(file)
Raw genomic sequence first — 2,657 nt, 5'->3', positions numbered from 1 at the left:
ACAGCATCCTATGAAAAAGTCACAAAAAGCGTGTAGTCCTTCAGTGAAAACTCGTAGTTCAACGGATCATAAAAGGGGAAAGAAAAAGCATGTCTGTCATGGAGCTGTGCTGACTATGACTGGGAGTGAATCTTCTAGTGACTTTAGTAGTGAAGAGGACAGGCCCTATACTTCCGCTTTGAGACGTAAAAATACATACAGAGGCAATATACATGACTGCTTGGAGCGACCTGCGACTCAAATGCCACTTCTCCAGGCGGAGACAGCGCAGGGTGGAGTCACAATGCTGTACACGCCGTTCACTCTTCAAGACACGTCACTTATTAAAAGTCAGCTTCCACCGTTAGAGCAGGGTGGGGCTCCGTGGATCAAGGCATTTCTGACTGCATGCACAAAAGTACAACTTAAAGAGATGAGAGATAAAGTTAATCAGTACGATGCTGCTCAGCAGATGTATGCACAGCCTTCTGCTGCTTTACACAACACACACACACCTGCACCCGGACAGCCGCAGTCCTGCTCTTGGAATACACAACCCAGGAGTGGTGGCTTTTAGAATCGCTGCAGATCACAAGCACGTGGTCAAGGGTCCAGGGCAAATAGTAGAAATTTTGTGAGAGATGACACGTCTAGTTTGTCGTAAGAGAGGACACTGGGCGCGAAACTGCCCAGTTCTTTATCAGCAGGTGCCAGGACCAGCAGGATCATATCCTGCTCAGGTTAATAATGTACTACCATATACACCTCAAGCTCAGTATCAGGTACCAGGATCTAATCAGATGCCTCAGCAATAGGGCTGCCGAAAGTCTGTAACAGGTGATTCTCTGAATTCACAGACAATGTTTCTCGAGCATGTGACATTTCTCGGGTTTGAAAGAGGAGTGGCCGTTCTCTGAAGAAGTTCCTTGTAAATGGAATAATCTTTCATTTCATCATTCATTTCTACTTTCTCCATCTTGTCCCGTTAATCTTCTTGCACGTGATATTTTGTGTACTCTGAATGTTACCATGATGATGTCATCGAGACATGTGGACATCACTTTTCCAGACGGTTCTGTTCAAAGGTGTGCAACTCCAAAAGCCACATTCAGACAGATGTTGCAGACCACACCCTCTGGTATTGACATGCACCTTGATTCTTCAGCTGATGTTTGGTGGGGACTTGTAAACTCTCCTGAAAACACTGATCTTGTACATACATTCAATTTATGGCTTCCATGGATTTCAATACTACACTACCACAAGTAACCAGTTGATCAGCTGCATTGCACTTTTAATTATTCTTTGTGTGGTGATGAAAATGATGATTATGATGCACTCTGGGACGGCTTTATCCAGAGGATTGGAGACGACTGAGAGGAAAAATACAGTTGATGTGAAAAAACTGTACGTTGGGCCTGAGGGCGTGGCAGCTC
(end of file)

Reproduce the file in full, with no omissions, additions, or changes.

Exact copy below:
Raw genomic sequence first — 2,657 nt, 5'->3', positions numbered from 1 at the left:
ACAGCATCCTATGAAAAAGTCACAAAAAGCGTGTAGTCCTTCAGTGAAAACTCGTAGTTCAACGGATCATAAAAGGGGAAAGAAAAAGCATGTCTGTCATGGAGCTGTGCTGACTATGACTGGGAGTGAATCTTCTAGTGACTTTAGTAGTGAAGAGGACAGGCCCTATACTTCCGCTTTGAGACGTAAAAATACATACAGAGGCAATATACATGACTGCTTGGAGCGACCTGCGACTCAAATGCCACTTCTCCAGGCGGAGACAGCGCAGGGTGGAGTCACAATGCTGTACACGCCGTTCACTCTTCAAGACACGTCACTTATTAAAAGTCAGCTTCCACCGTTAGAGCAGGGTGGGGCTCCGTGGATCAAGGCATTTCTGACTGCATGCACAAAAGTACAACTTAAAGAGATGAGAGATAAAGTTAATCAGTACGATGCTGCTCAGCAGATGTATGCACAGCCTTCTGCTGCTTTACACAACACACACACACCTGCACCCGGACAGCCGCAGTCCTGCTCTTGGAATACACAACCCAGGAGTGGTGGCTTTTAGAATCGCTGCAGATCACAAGCACGTGGTCAAGGGTCCAGGGCAAATAGTAGAAATTTTGTGAGAGATGACACGTCTAGTTTGTCGTAAGAGAGGACACTGGGCGCGAAACTGCCCAGTTCTTTATCAGCAGGTGCCAGGACCAGCAGGATCATATCCTGCTCAGGTTAATAATGTACTACCATATACACCTCAAGCTCAGTATCAGGTACCAGGATCTAATCAGATGCCTCAGCAATAGGGCTGCCGAAAGTCTGTAACAGGTGATTCTCTGAATTCACAGACAATGTTTCTCGAGCATGTGACATTTCTCGGGTTTGAAAGAGGAGTGGCCGTTCTCTGAAGAAGTTCCTTGTAAATGGAATAATCTTTCATTTCATCATTCATTTCTACTTTCTCCATCTTGTCCCGTTAATCTTCTTGCACGTGATATTTTGTGTACTCTGAATGTTACCATGATGATGTCATCGAGACATGTGGACATCACTTTTCCAGACGGTTCTGTTCAAAGGTGTGCAACTCCAAAAGCCACATTCAGACAGATGTTGCAGACCACACCCTCTGGTATTGACATGCACCTTGATTCTTCAGCTGATGTTTGGTGGGGACTTGTAAACTCTCCTGAAAACACTGATCTTGTACATACATTCAATTTATGGCTTCCATGGATTTCAATACTACACTACCACAAGTAACCAGTTGATCAGCTGCATTGCACTTTTAATTATTCTTTGTGTGGTGATGAAAATGATGATTATGATGCACTCTGGGACGGCTTTATCCAGAGGATTGGAGACGACTGAGAGGAAAAATACAGTTGATGTGAAAAAACTGTACGTTGGGCCTGAGGGCGTGGCAGCTC